Bach Flower Advice

Bach flowers mix 68

Content 50 ml

  • Recommended treatment

Fast delivery - Large orders may incur customs charges
Free shipping on orders of more than £ 30.00

VAT included

Letting go: A guide for survivors

Letting go A guide for survivors

Facing the loss of a family member or close friend is probably one of the most difficult challenges that life throws at us. When we've lost a partner, parent, brother or sister, we're likely to experience intense grief.

While death is a natural part of our lives, we may still be overwhelmed by shock, confusion and sadness that may trigger more extended periods of depression. Our feelings of sadness at the death of a loved one may lessen as time goes by, but it's essential to acknowledge the process of grieving and continue to look back on the times you spent together.

We all react differently when a loved one dies, and we all find unique ways of coping with grief. But there's no set time scale for grieving - for some people, it takes months, while others need a year or two to come to terms with their loss. But over time, most people can recover from the grief of bereavement if family and friends support them.

You may have heard about the phases of grief, from the initial shock and denial through anger, depression and finally taking a positive turn towards working through the loss. Most people will grieve for a while and then be able to move on with their lives. But others may need additional support as their grief prevents them from carrying out their usual daily activities. And not everyone experiences the stages of grief in chronological order. Instead, your feelings might swing back and forth from day to day, especially in the earlier stages of grieving.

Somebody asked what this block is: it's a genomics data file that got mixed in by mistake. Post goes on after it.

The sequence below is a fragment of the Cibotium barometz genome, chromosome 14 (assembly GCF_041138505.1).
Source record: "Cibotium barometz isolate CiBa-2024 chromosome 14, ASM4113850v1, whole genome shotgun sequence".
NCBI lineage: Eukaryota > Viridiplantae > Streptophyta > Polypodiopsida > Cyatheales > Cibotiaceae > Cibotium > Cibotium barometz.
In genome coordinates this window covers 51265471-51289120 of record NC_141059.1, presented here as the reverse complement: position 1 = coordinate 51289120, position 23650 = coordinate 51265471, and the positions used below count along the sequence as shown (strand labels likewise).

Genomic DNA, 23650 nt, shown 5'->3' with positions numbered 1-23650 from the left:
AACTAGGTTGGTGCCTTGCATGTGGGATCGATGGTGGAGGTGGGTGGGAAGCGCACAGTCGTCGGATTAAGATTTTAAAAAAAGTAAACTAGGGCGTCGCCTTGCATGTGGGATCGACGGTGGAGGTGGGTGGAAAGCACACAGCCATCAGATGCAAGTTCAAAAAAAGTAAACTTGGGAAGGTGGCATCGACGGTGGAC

Letting go of a loved one 

It's never easy to let go of a loved one. It can take time, but some healthy coping strategies may help someone who's grieving to accept their loss and find a new sense of purpose in life.

Take your time

There's no time limit on mourning. There are so many variables with grief, such as the age of the loved one, the length of your relationship and how they died - for example, was it sudden, natural, or traumatic? Different circumstances play into the length of time we need to accept our loss, and setting a time limit on grieving can add to the stress of bereavement. Instead, accept that everyone's different, and you'll be able to move on when you're ready.

Don't avoid others

If you avoid others, you're isolating yourself from a support network of family and friends who can help you with the process of healing. Talking about loss enables you to acknowledge what has happened and lets you share memories of your loved one.

Look after your physical health

Take care of yourself and your family. Grieving takes its toll physically as well as mentally. So check in on loved ones and make sure they're eating well, getting enough sleep and exercising regularly.

Have a funeral that honours their personality

A funeral lets you express your grief in a cathartic way. Organising a funeral that represents the core values and personality of the deceased is a way to celebrate their life and honour their memory. Writing a eulogy and choosing beautiful music, flowers and readings helps to carry you through the early days of grief and can bring a sense of closure.